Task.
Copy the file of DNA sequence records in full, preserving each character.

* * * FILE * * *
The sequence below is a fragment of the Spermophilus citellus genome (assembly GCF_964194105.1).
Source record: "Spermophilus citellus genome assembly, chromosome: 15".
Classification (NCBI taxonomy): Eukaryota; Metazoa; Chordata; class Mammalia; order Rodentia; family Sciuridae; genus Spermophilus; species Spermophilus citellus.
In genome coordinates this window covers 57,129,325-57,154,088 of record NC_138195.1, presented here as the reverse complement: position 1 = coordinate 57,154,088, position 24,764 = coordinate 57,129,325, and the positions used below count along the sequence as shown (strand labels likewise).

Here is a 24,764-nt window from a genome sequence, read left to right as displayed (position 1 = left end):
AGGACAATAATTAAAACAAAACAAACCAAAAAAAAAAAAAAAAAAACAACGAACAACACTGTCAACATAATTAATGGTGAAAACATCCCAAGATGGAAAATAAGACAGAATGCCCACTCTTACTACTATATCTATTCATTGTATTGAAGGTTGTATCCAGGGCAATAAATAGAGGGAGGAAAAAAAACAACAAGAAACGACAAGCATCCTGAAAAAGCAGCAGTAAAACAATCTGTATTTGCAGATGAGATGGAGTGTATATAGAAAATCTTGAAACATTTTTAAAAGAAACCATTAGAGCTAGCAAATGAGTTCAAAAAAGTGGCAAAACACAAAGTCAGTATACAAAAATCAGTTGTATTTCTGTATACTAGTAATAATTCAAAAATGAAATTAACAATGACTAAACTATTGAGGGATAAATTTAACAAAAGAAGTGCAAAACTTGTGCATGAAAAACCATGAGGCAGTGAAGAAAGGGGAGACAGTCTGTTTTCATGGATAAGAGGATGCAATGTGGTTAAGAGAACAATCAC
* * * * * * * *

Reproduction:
The sequence below is a fragment of the Spermophilus citellus genome (assembly GCF_964194105.1).
Source record: "Spermophilus citellus genome assembly, chromosome: 15".
Classification (NCBI taxonomy): Eukaryota; Metazoa; Chordata; class Mammalia; order Rodentia; family Sciuridae; genus Spermophilus; species Spermophilus citellus.
In genome coordinates this window covers 57,129,325-57,154,088 of record NC_138195.1, presented here as the reverse complement: position 1 = coordinate 57,154,088, position 24,764 = coordinate 57,129,325, and the positions used below count along the sequence as shown (strand labels likewise).

Here is a 24,764-nt window from a genome sequence, read left to right as displayed (position 1 = left end):
AGGACAATAATTAAAACAAAACAAACCAAAAAAAAAAAAAAAAAAACAACGAACAACACTGTCAACATAATTAATGGTGAAAACATCCCAAGATGGAAAATAAGACAGAATGCCCACTCTTACTACTATATCTATTCATTGTATTGAAGGTTGTATCCAGGGCAATAAATAGAGGGAGGAAAAAAAACAACAAGAAACGACAAGCATCCTGAAAAAGCAGCAGTAAAACAATCTGTATTTGCAGATGAGATGGAGTGTATATAGAAAATCTTGAAACATTTTTAAAAGAAACCATTAGAGCTAGCAAATGAGTTCAAAAAAGTGGCAAAACACAAAGTCAGTATACAAAAATCAGTTGTATTTCTGTATACTAGTAATAATTCAAAAATGAAATTAACAATGACTAAACTATTGAGGGATAAATTTAACAAAAGAAGTGCAAAACTTGTGCATGAAAAACCATGAGGCAGTGAAGAAAGGGGAGACAGTCTGTTTTCATGGATAAGAGGATGCAATGTGGTTAAGAGAACAATCAC